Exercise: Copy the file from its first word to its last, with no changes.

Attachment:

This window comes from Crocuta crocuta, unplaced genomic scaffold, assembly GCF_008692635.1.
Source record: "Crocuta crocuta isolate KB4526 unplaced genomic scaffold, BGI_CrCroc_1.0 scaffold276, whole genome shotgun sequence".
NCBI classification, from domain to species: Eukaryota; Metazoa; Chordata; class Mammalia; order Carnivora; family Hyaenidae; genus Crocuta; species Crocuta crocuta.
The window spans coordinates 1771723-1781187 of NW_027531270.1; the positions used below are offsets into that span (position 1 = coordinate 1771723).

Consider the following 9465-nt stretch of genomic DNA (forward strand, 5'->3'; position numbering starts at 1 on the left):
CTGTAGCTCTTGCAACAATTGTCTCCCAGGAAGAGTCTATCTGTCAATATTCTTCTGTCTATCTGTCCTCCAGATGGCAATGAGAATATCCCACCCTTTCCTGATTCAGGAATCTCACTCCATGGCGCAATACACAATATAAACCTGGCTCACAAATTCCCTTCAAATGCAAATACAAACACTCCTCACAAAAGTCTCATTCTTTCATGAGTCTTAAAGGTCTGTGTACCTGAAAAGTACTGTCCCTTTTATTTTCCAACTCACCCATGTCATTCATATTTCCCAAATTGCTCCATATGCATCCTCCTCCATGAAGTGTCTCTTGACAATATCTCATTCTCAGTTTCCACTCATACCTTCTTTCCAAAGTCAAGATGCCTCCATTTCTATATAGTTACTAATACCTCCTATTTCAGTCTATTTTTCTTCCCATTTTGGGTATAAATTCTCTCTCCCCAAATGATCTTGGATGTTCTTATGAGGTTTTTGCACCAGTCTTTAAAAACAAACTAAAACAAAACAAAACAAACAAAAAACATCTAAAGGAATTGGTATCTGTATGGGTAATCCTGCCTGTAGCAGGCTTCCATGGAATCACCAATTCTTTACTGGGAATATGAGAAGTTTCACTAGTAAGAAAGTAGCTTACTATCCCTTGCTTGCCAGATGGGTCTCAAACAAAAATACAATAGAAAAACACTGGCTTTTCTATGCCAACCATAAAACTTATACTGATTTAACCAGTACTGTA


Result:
This window comes from Crocuta crocuta, unplaced genomic scaffold, assembly GCF_008692635.1.
Source record: "Crocuta crocuta isolate KB4526 unplaced genomic scaffold, BGI_CrCroc_1.0 scaffold276, whole genome shotgun sequence".
NCBI classification, from domain to species: Eukaryota; Metazoa; Chordata; class Mammalia; order Carnivora; family Hyaenidae; genus Crocuta; species Crocuta crocuta.
The window spans coordinates 1771723-1781187 of NW_027531270.1; the positions used below are offsets into that span (position 1 = coordinate 1771723).

Consider the following 9465-nt stretch of genomic DNA (forward strand, 5'->3'; position numbering starts at 1 on the left):
CTGTAGCTCTTGCAACAATTGTCTCCCAGGAAGAGTCTATCTGTCAATATTCTTCTGTCTATCTGTCCTCCAGATGGCAATGAGAATATCCCACCCTTTCCTGATTCAGGAATCTCACTCCATGGCGCAATACACAATATAAACCTGGCTCACAAATTCCCTTCAAATGCAAATACAAACACTCCTCACAAAAGTCTCATTCTTTCATGAGTCTTAAAGGTCTGTGTACCTGAAAAGTACTGTCCCTTTTATTTTCCAACTCACCCATGTCATTCATATTTCCCAAATTGCTCCATATGCATCCTCCTCCATGAAGTGTCTCTTGACAATATCTCATTCTCAGTTTCCACTCATACCTTCTTTCCAAAGTCAAGATGCCTCCATTTCTATATAGTTACTAATACCTCCTATTTCAGTCTATTTTTCTTCCCATTTTGGGTATAAATTCTCTCTCCCCAAATGATCTTGGATGTTCTTATGAGGTTTTTGCACCAGTCTTTAAAAACAAACTAAAACAAAACAAAACAAACAAAAAACATCTAAAGGAATTGGTATCTGTATGGGTAATCCTGCCTGTAGCAGGCTTCCATGGAATCACCAATTCTTTACTGGGAATATGAGAAGTTTCACTAGTAAGAAAGTAGCTTACTATCCCTTGCTTGCCAGATGGGTCTCAAACAAAAATACAATAGAAAAACACTGGCTTTTCTATGCCAACCATAAAACTTATACTGATTTAACCAGTACTGTA